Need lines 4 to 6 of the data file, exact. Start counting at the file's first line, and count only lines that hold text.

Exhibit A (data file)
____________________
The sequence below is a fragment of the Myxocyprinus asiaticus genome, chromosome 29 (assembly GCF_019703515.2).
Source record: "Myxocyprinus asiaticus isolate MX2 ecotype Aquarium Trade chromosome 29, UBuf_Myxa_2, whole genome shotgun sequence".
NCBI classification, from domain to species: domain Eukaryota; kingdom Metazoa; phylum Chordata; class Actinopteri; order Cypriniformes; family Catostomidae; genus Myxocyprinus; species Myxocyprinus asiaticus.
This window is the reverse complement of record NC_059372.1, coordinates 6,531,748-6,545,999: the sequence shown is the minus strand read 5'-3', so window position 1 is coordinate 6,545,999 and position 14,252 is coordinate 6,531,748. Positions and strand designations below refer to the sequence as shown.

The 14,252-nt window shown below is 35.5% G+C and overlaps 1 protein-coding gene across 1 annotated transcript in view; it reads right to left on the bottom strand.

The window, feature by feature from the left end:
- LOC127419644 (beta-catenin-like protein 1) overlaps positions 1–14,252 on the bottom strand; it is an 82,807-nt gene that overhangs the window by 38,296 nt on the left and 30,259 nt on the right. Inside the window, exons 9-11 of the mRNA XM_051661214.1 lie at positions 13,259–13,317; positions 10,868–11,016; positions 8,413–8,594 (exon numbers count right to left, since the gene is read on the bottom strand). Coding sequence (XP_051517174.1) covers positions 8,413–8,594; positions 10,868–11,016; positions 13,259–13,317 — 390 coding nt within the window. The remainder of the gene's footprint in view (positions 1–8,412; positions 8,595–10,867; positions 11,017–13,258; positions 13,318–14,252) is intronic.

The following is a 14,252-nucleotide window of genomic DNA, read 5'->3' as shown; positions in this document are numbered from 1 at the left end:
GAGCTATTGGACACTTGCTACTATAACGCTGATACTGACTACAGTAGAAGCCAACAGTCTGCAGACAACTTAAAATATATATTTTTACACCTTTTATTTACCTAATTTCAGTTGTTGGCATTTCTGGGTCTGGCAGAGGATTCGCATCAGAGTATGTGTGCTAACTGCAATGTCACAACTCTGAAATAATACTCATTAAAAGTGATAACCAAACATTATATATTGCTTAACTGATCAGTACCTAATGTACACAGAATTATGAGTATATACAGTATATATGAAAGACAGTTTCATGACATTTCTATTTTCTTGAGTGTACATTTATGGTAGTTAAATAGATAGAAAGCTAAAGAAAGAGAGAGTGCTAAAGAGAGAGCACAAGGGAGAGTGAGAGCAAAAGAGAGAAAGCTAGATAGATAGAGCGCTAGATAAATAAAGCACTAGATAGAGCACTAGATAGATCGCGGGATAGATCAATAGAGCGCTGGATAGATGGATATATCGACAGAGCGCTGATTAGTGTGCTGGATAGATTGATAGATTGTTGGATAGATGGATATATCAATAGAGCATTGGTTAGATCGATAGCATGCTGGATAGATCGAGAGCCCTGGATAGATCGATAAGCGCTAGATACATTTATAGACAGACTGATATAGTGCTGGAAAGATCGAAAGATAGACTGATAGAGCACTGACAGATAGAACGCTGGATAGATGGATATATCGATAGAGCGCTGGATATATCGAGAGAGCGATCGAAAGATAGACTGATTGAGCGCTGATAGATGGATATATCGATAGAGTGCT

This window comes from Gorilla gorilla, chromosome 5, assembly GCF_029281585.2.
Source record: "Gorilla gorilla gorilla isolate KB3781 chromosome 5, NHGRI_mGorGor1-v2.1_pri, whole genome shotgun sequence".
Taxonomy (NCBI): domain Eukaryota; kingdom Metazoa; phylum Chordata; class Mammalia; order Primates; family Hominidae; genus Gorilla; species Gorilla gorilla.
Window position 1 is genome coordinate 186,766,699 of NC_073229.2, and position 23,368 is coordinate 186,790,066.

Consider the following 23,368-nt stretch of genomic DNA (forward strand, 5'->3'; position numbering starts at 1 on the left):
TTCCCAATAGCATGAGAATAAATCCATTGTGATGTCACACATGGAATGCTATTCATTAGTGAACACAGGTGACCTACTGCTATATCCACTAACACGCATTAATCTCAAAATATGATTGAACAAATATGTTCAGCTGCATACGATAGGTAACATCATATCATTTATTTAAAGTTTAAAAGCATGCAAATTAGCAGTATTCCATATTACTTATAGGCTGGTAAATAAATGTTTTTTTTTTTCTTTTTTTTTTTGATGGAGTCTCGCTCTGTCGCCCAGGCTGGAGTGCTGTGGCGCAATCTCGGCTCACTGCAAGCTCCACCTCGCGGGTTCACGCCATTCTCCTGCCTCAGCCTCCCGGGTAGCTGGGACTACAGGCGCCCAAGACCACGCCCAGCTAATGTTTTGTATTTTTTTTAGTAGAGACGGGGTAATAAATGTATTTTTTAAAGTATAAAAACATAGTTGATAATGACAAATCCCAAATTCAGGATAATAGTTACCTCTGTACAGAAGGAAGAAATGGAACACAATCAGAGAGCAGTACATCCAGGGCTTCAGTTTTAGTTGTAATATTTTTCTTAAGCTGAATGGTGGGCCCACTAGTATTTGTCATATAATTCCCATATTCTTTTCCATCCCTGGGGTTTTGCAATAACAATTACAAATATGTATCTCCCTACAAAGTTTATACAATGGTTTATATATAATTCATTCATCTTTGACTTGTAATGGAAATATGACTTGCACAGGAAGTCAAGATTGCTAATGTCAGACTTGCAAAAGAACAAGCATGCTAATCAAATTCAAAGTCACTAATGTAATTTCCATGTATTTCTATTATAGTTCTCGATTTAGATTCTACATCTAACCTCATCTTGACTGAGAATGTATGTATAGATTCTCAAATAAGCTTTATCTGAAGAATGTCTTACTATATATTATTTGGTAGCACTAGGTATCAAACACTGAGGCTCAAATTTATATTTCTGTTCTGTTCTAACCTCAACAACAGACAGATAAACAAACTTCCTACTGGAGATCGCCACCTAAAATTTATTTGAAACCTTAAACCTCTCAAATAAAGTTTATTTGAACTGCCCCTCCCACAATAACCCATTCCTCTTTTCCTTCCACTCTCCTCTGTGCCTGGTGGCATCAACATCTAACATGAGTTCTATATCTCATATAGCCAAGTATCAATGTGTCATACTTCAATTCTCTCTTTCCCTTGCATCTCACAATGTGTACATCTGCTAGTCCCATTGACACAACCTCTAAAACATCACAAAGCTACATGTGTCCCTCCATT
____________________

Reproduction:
This window is the reverse complement of record NC_059372.1, coordinates 6,531,748-6,545,999: the sequence shown is the minus strand read 5'-3', so window position 1 is coordinate 6,545,999 and position 14,252 is coordinate 6,531,748. Positions and strand designations below refer to the sequence as shown.

The 14,252-nt window shown below is 35.5% G+C and overlaps 1 protein-coding gene across 1 annotated transcript in view; it reads right to left on the bottom strand.

The window, feature by feature from the left end: